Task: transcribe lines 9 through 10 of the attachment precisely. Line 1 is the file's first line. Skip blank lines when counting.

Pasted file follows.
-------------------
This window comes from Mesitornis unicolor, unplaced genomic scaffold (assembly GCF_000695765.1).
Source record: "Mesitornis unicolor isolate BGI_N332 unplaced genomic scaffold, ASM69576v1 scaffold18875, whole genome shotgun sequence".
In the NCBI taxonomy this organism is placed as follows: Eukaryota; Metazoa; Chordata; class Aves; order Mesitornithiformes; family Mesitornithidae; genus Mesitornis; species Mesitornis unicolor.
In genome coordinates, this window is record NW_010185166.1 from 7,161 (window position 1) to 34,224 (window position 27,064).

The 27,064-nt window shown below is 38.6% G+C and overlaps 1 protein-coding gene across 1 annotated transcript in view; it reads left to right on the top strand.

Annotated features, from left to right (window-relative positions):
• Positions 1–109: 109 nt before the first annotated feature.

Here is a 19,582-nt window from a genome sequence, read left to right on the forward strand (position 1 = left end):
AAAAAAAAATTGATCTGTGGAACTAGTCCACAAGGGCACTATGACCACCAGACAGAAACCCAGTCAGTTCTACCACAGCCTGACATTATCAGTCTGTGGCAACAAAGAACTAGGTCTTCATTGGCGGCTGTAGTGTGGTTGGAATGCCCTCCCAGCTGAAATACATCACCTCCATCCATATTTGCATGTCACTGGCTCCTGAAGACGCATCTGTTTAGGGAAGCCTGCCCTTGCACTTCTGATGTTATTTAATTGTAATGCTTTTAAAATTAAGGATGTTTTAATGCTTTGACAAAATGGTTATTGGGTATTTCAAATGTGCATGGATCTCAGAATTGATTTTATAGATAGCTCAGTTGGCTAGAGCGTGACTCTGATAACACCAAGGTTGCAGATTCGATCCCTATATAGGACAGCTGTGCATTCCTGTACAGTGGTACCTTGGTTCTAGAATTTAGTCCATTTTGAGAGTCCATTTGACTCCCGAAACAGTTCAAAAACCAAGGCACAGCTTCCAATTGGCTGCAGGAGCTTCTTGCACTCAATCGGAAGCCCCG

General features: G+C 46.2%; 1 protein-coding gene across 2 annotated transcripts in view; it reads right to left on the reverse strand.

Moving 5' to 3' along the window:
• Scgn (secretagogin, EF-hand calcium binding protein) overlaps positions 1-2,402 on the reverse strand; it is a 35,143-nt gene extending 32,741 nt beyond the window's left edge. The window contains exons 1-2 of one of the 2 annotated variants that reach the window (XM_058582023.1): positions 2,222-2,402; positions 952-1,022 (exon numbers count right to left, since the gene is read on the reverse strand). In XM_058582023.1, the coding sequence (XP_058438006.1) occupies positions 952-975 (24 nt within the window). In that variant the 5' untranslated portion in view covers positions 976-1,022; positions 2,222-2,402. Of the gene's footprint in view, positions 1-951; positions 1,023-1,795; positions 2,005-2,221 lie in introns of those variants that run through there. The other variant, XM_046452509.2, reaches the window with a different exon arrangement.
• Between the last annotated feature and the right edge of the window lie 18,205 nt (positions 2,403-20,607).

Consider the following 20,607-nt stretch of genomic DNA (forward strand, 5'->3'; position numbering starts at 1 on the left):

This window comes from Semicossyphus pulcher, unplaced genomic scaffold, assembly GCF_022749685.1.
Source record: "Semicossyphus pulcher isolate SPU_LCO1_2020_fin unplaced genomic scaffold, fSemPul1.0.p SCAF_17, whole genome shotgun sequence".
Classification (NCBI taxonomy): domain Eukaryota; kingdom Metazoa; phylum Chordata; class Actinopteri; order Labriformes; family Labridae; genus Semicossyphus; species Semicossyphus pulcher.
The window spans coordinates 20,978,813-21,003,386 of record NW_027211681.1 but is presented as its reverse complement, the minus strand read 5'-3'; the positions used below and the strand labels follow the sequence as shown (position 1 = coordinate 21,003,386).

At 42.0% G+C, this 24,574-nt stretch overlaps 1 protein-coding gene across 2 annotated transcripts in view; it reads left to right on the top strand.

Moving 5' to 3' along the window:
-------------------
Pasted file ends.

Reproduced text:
AAAAAAAAATTGATCTGTGGAACTAGTCCACAAGGGCACTATGACCACCAGACAGAAACCCAGTCAGTTCTACCACAGCCTGACATTATCAGTCTGTGGCAACAAAGAACTAGGTCTTCATTGGCGGCTGTAGTGTGGTTGGAATGCCCTCCCAGCTGAAATACATCACCTCCATCCATATTTGCATGTCACTGGCTCCTGAAGACGCATCTGTTTAGGGAAGCCTGCCCTTGCACTTCTGATGTTATTTAATTGTAATGCTTTTAAAATTAAGGATGTTTTAATGCTTTGACAAAATGGTTATTGGGTATTTCAAATGTGCATGGATCTCAGAATTGATTTTATAGATAGCTCAGTTGGCTAGAGCGTGACTCTGATAACACCAAGGTTGCAGATTCGATCCCTATATAGGACAGCTGTGCATTCCTGTACAGTGGTACCTTGGTTCTAGAATTTAGTCCATTTTGAGAGTCCATTTGACTCCCGAAACAGTTCAAAAACCAAGGCACAGCTTCCAATTGGCTGCAGGAGCTTCTTGCACTCAATCGGAAGCCCCG

General features: G+C 46.2%; 1 protein-coding gene across 2 annotated transcripts in view; it reads right to left on the reverse strand.